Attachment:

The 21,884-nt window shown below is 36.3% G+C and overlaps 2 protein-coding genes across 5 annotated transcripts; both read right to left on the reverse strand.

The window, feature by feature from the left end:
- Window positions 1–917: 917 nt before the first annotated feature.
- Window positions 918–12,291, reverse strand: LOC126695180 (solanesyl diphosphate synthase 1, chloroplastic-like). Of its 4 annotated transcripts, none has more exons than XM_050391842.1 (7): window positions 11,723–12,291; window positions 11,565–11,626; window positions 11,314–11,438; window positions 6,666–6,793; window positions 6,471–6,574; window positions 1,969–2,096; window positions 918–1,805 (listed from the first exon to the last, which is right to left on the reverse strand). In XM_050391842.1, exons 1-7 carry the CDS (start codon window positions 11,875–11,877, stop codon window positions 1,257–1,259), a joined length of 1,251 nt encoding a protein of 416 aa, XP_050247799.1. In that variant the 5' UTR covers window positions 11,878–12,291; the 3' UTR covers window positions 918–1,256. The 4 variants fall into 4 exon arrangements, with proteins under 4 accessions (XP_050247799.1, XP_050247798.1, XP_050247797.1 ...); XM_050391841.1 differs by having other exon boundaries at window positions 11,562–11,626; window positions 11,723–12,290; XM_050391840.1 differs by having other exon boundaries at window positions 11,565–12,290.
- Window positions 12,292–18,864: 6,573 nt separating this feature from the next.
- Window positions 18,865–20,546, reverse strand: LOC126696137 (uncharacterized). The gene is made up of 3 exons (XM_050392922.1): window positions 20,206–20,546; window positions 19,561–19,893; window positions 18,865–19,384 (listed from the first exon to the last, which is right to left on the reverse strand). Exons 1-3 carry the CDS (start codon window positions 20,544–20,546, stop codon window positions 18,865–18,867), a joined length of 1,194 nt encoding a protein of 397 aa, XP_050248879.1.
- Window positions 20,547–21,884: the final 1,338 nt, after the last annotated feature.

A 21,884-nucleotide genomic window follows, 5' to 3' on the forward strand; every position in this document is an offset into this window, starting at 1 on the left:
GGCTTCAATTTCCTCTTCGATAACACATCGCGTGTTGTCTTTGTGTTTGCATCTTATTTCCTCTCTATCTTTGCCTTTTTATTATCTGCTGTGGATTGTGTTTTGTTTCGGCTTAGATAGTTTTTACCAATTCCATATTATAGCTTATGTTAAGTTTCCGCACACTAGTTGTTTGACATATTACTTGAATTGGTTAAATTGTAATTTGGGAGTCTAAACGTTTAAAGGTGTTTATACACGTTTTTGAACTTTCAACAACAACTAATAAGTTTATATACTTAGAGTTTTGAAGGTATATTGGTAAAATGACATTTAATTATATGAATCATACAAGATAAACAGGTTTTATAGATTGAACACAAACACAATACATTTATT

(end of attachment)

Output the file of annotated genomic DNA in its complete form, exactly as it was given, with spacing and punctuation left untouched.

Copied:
The 21,884-nt window shown below is 36.3% G+C and overlaps 2 protein-coding genes across 5 annotated transcripts; both read right to left on the reverse strand.

The window, feature by feature from the left end:
- Window positions 1–917: 917 nt before the first annotated feature.
- Window positions 918–12,291, reverse strand: LOC126695180 (solanesyl diphosphate synthase 1, chloroplastic-like). Of its 4 annotated transcripts, none has more exons than XM_050391842.1 (7): window positions 11,723–12,291; window positions 11,565–11,626; window positions 11,314–11,438; window positions 6,666–6,793; window positions 6,471–6,574; window positions 1,969–2,096; window positions 918–1,805 (listed from the first exon to the last, which is right to left on the reverse strand). In XM_050391842.1, exons 1-7 carry the CDS (start codon window positions 11,875–11,877, stop codon window positions 1,257–1,259), a joined length of 1,251 nt encoding a protein of 416 aa, XP_050247799.1. In that variant the 5' UTR covers window positions 11,878–12,291; the 3' UTR covers window positions 918–1,256. The 4 variants fall into 4 exon arrangements, with proteins under 4 accessions (XP_050247799.1, XP_050247798.1, XP_050247797.1 ...); XM_050391841.1 differs by having other exon boundaries at window positions 11,562–11,626; window positions 11,723–12,290; XM_050391840.1 differs by having other exon boundaries at window positions 11,565–12,290.
- Window positions 12,292–18,864: 6,573 nt separating this feature from the next.
- Window positions 18,865–20,546, reverse strand: LOC126696137 (uncharacterized). The gene is made up of 3 exons (XM_050392922.1): window positions 20,206–20,546; window positions 19,561–19,893; window positions 18,865–19,384 (listed from the first exon to the last, which is right to left on the reverse strand). Exons 1-3 carry the CDS (start codon window positions 20,544–20,546, stop codon window positions 18,865–18,867), a joined length of 1,194 nt encoding a protein of 397 aa, XP_050248879.1.
- Window positions 20,547–21,884: the final 1,338 nt, after the last annotated feature.

A 21,884-nucleotide genomic window follows, 5' to 3' on the forward strand; every position in this document is an offset into this window, starting at 1 on the left:
GGCTTCAATTTCCTCTTCGATAACACATCGCGTGTTGTCTTTGTGTTTGCATCTTATTTCCTCTCTATCTTTGCCTTTTTATTATCTGCTGTGGATTGTGTTTTGTTTCGGCTTAGATAGTTTTTACCAATTCCATATTATAGCTTATGTTAAGTTTCCGCACACTAGTTGTTTGACATATTACTTGAATTGGTTAAATTGTAATTTGGGAGTCTAAACGTTTAAAGGTGTTTATACACGTTTTTGAACTTTCAACAACAACTAATAAGTTTATATACTTAGAGTTTTGAAGGTATATTGGTAAAATGACATTTAATTATATGAATCATACAAGATAAACAGGTTTTATAGATTGAACACAAACACAATACATTTATT